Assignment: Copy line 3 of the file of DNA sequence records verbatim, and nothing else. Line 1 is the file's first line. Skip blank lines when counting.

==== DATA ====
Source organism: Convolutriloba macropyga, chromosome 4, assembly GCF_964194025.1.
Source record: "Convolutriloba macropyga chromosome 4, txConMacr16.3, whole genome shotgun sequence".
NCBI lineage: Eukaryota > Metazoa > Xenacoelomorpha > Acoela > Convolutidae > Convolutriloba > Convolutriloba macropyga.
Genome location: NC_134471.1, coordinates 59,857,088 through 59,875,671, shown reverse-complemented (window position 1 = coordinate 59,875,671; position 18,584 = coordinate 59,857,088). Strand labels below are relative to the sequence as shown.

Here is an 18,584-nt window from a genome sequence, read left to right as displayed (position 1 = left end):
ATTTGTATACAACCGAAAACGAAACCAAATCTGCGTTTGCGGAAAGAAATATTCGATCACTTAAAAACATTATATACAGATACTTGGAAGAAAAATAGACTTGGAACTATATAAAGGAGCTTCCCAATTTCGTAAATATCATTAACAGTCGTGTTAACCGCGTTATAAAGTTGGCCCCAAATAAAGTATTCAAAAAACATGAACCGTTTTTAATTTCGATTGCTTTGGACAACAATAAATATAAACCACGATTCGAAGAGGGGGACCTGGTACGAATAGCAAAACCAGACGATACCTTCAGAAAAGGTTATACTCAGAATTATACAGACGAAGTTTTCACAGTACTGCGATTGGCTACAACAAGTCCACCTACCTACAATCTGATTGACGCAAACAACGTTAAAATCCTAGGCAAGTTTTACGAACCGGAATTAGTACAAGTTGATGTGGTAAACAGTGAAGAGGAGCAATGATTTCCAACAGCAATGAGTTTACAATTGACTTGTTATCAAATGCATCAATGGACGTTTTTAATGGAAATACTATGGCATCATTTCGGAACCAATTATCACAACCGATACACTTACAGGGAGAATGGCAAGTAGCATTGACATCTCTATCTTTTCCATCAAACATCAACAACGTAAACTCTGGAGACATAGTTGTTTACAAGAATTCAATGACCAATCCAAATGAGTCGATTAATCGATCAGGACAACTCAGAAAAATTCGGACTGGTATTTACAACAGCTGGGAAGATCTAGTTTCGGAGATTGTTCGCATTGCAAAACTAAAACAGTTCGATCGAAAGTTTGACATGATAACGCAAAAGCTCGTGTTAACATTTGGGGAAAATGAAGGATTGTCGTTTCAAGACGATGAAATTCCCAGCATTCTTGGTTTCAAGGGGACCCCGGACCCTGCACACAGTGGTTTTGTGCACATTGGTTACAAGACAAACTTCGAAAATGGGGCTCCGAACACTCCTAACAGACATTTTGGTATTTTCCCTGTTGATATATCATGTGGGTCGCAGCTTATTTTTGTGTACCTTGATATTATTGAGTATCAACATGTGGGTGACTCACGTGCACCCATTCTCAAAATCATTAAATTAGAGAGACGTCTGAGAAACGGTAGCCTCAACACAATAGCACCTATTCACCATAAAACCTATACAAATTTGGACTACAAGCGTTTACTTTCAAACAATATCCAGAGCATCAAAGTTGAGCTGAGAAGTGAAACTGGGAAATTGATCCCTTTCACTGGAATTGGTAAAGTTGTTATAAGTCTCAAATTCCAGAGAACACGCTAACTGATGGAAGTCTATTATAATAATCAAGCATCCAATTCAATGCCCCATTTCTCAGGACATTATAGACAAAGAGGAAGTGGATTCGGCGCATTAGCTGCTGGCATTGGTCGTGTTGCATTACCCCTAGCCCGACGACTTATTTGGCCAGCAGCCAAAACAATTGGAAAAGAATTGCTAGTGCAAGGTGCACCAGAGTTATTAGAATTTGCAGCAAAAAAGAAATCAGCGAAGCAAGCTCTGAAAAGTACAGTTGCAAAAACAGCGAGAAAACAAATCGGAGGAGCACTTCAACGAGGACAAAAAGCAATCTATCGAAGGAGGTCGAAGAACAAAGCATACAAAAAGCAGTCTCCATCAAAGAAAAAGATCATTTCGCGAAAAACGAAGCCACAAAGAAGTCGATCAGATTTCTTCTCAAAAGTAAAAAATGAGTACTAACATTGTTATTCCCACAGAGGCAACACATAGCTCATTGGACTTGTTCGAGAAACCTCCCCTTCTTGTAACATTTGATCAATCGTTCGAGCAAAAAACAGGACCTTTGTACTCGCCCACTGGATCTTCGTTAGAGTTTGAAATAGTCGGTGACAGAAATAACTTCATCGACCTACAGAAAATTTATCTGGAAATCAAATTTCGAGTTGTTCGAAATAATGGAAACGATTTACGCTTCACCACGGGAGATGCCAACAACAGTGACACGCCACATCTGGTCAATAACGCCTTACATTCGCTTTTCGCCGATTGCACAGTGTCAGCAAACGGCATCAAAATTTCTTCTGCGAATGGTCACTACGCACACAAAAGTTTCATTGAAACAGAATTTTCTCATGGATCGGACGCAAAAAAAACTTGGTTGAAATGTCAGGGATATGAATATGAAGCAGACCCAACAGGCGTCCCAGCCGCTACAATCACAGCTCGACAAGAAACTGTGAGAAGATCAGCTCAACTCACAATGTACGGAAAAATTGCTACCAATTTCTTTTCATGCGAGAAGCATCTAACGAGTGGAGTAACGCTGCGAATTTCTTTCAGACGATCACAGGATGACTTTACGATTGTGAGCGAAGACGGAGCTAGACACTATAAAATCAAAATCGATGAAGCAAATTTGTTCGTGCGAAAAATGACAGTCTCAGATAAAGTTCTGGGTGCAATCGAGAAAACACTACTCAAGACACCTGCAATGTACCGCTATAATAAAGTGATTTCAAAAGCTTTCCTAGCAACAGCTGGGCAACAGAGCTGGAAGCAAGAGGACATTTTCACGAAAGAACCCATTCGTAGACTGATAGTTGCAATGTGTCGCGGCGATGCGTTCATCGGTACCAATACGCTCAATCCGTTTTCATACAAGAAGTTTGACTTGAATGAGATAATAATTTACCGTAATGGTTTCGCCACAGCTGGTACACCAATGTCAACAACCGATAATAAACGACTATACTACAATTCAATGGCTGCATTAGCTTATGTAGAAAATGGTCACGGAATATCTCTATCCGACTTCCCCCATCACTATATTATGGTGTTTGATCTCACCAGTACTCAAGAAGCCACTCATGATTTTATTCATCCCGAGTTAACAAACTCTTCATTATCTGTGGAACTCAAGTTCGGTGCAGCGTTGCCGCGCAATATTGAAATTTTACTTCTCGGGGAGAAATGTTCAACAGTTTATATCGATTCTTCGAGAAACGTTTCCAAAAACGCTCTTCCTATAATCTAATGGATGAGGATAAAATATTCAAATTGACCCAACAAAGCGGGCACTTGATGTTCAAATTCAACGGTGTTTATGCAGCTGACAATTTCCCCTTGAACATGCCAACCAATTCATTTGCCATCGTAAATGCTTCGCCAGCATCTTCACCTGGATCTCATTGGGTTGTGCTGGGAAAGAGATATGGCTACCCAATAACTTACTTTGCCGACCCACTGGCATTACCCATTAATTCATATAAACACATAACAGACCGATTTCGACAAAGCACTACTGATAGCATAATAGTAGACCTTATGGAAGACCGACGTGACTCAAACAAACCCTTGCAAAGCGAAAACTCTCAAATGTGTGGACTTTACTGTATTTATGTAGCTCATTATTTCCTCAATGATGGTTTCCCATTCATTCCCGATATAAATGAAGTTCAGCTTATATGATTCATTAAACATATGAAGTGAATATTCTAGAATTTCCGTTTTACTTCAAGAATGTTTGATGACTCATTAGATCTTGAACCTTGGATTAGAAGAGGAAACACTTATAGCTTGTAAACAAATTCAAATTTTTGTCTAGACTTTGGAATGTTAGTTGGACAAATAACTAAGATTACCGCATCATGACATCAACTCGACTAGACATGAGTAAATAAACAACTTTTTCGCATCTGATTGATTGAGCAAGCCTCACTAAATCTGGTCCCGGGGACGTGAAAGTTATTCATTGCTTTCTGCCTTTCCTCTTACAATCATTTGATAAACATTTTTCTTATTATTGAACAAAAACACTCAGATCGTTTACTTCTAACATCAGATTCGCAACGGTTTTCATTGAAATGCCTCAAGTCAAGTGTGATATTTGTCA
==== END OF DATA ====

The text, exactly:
NCBI lineage: Eukaryota > Metazoa > Xenacoelomorpha > Acoela > Convolutidae > Convolutriloba > Convolutriloba macropyga.